Scum-proof your shower doors
Keeping shower doors clean and streak-free is a challenge—unless you know the pros’ secrets. Start by cleaning any mold, mildew, or streaks off the glass with a glass cleaner. Use a Mr. Clean Magic Eraser to get into the cracks in textured glass. Scrape off tough buildup with a razor blade. Dry the doors with a cloth.
To prevent soap scum buildup, stop using real soap and start using a synthetic. Chemically speaking, any soap in liquid or gel form is actually synthetic soap and much less likely to leave a tough film in your sink, shower, or tub. In a rush to clean your bathroom for guests? Here’s how to clean your bathroom in under ten minutes.
Seal a drafty window
Weather stripping often becomes loose, worn, or distorted when the sash drags or when the strip gets sticky and attaches itself to the frame, then pulls loose when the sash is opened. Windows have weather strip on the sash, frame, or both. Regardless of its location, the steps for removing and replacing it are the same. Weather stripping is available from your window manufacturer or online. The window brand and glass manufacturer date are etched in the corner of the glass or in the aluminum spacer between the glass panes. You’ll also need the height and width of your sash (take these measurements yourself).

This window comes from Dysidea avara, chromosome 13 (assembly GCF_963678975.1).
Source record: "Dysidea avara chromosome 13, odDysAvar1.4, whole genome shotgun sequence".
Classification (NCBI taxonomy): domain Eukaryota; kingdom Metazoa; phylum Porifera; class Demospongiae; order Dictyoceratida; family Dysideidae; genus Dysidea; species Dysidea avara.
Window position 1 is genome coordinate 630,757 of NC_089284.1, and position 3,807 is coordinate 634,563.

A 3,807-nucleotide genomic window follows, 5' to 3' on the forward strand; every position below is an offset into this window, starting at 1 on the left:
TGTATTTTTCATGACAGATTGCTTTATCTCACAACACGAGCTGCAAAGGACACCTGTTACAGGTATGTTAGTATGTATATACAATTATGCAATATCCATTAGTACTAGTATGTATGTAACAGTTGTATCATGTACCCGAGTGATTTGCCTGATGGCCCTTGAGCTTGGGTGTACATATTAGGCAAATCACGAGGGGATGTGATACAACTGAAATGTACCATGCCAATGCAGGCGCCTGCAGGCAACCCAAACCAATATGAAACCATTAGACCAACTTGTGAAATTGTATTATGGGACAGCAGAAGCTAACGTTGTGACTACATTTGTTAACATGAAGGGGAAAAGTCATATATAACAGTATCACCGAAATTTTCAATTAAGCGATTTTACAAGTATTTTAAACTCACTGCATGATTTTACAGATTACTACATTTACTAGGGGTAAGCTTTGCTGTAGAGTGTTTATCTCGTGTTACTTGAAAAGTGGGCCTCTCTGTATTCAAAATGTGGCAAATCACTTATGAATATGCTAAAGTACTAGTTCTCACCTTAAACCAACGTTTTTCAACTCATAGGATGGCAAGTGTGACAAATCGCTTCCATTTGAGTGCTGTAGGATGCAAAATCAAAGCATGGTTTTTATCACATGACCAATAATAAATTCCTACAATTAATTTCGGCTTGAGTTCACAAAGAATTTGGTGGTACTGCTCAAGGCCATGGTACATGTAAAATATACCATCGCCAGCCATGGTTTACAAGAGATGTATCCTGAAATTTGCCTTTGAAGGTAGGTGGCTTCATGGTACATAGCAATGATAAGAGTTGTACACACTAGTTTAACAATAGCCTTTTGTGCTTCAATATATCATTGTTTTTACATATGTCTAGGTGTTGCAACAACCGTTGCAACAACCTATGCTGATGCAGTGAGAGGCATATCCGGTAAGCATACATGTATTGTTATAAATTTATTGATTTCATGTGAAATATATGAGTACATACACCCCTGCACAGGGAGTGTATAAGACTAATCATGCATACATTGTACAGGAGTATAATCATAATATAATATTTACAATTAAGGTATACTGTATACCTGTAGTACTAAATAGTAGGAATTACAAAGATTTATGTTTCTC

If the weather strip is in good shape and loose in only a few places, like the corners, apply a dab of polyurethane sealant to the groove and press the weather strip into place. Otherwise, replace the entire weather strip. First remove the sash and set it on a work surface so you can access all four sides. If the weather strip is one continuous piece, cut it apart at the corners with a utility knife.
Starting at a corner, pull the weather strip loose from the sash. If the spline tears off and remains stuck in the groove, make a hook from stiff wire to dig it out.
Work the new weather strip into the groove, starting at a corner. You’ll hear it click as the strip slides into the groove.